Bus, Stop.

I get two buses everyday to work. Four a day. Twenty a week. When I look at it this way it is no wonder why I have such blog worthy bus anecdotes to write about. If I’m being completely honest I don’t really like buses. I’m not one of those transport snobs, honestly I’m not, give me a train journey, or the simple lack of comfort from easy jet and I’m fine. But buses, well they are, I don’t quite know how to put it politely so I won’t, they are dirty, hot, perhaps steaming, cauldrons of people, and all sorts of people, always lots of people.

I travel in the rush hour zones. I become increasingly in contact with those who answer ‘no’ to the ‘are you a morning person?’ question. I’m no spring chicken in the morning and I have cut out coffee with my breakfast, so that I can drink more at work, thus meaning I am barely functioning correctly, but I do look people in the eyes. I would nod good morning to those around me, desperately trying to grasp a sense of the ‘old days’ on ye’ buses, I never put my bag on the seat as a deterrent to new passengers. I’m not eager for the company but I try to make the morning run smoothly, for everyone.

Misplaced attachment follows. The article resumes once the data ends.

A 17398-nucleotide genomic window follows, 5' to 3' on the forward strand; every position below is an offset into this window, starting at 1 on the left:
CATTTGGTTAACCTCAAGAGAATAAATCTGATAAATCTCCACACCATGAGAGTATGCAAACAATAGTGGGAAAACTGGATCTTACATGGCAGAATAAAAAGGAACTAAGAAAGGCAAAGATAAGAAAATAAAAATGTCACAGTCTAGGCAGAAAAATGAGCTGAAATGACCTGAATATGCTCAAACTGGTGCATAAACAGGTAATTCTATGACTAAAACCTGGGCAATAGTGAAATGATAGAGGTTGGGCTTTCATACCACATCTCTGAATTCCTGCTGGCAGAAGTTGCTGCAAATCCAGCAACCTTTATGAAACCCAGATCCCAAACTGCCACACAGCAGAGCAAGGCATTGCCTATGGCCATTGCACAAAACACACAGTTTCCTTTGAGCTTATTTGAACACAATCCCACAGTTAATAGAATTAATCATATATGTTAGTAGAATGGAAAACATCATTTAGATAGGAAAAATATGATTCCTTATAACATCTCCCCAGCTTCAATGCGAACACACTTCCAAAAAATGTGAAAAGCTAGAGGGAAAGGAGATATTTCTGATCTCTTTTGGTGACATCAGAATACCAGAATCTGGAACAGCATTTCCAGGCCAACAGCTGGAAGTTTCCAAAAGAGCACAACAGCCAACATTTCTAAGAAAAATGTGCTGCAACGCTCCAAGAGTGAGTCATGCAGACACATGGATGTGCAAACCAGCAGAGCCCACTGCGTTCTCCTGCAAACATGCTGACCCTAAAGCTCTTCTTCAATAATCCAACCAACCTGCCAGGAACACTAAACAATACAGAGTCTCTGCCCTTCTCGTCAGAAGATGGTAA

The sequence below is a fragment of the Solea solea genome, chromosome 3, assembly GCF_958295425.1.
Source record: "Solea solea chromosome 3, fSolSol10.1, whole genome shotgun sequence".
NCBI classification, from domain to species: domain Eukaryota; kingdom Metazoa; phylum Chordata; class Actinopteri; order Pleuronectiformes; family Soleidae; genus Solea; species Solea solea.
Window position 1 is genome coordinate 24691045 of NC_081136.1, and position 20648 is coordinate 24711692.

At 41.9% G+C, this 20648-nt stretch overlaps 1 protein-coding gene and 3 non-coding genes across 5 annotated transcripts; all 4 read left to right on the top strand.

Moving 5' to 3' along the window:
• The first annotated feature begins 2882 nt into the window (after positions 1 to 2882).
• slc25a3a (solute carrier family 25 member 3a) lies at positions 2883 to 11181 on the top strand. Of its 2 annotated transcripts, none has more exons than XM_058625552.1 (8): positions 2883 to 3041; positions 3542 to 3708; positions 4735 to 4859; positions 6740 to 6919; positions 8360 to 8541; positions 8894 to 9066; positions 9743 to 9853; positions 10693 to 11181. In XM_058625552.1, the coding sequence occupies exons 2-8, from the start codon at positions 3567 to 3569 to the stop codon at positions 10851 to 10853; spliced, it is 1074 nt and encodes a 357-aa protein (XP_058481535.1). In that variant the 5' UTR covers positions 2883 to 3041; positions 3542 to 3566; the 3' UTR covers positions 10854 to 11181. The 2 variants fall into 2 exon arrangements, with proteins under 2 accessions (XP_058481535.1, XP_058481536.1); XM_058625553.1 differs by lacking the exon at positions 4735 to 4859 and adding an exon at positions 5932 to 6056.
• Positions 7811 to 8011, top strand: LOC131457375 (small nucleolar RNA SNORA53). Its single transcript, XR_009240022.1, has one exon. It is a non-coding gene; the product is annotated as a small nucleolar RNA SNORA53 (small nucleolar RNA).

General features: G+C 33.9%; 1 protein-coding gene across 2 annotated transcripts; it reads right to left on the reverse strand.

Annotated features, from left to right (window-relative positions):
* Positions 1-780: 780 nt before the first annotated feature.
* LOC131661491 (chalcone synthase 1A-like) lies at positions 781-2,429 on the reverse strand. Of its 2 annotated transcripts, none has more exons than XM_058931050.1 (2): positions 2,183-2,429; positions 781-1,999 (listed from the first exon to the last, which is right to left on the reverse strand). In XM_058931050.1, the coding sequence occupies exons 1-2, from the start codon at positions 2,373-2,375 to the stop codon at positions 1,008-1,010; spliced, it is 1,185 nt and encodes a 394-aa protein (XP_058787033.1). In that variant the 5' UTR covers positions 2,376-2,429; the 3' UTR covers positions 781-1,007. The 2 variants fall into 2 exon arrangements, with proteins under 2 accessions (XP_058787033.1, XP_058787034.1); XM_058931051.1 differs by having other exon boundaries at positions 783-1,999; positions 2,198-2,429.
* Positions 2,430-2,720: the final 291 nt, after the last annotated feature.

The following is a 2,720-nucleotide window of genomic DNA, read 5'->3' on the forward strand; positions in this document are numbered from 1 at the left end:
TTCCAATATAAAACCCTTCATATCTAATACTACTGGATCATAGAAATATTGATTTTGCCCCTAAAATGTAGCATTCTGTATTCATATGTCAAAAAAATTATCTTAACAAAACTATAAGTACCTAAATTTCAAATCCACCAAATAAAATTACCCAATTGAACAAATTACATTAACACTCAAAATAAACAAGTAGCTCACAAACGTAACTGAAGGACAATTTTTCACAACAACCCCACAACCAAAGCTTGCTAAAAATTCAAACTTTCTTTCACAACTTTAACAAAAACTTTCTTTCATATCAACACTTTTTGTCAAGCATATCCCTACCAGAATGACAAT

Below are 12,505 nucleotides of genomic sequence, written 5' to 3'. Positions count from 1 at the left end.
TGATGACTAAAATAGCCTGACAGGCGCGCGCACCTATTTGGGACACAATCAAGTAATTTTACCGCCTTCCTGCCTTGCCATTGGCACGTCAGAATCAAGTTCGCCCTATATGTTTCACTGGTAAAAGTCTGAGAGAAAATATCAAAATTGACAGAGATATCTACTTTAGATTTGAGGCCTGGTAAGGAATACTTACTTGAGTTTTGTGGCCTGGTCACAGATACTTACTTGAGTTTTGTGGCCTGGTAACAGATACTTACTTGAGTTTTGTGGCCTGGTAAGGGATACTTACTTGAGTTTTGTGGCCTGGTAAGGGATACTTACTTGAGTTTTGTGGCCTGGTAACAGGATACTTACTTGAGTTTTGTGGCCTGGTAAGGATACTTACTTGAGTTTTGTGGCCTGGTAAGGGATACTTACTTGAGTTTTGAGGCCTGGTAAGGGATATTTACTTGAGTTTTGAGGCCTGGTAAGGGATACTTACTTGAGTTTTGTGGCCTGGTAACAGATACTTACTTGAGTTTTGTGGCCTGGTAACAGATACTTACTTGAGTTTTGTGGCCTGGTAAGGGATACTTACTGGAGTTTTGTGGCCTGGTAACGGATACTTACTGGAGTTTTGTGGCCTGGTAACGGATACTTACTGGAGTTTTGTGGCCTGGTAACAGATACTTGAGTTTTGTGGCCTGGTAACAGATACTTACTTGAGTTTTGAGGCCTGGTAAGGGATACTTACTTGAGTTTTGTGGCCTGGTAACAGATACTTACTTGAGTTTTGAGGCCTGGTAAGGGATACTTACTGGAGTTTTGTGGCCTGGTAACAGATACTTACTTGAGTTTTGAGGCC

Today I was a little unfortunate as my seat mate decided he would persist holding his iPad with extended elbows, compromising half my seat. I didn’t mind…trying not to let things bother me I let it slide over the top of my head. Like the morning mist his elbows would soon be gone, I wouldn’t care for them. More people started getting on, I realised my position meant that every leg that walked past would graze my left arm. I had to wiggle, I had to let him know via my wiggle of my discomfort, that I needed more room. He didn’t get the hint and I’m almost certain he turned his iPad up in an attempt to drown out my poor attempts at trying to communicate through the medium of a wiggle, to “move over, get your elbows out my face!” Maybe next time I’ll ask him politely, then I wouldn’t have a grazed by arm and a bad back.

The posture of the half seat isn’t one I’d recommend .

2 thoughts on “Bus, Stop.

  1. It’s exhausting. I once (not politely, I admit) told a man on the NYC subway to close his bloody legs — as usual, (male), taking up way too much room. He attacked me and no one helped. I still ask, but now with a HUGE smile and an insistent tone. People will move and they know they’re wrong.

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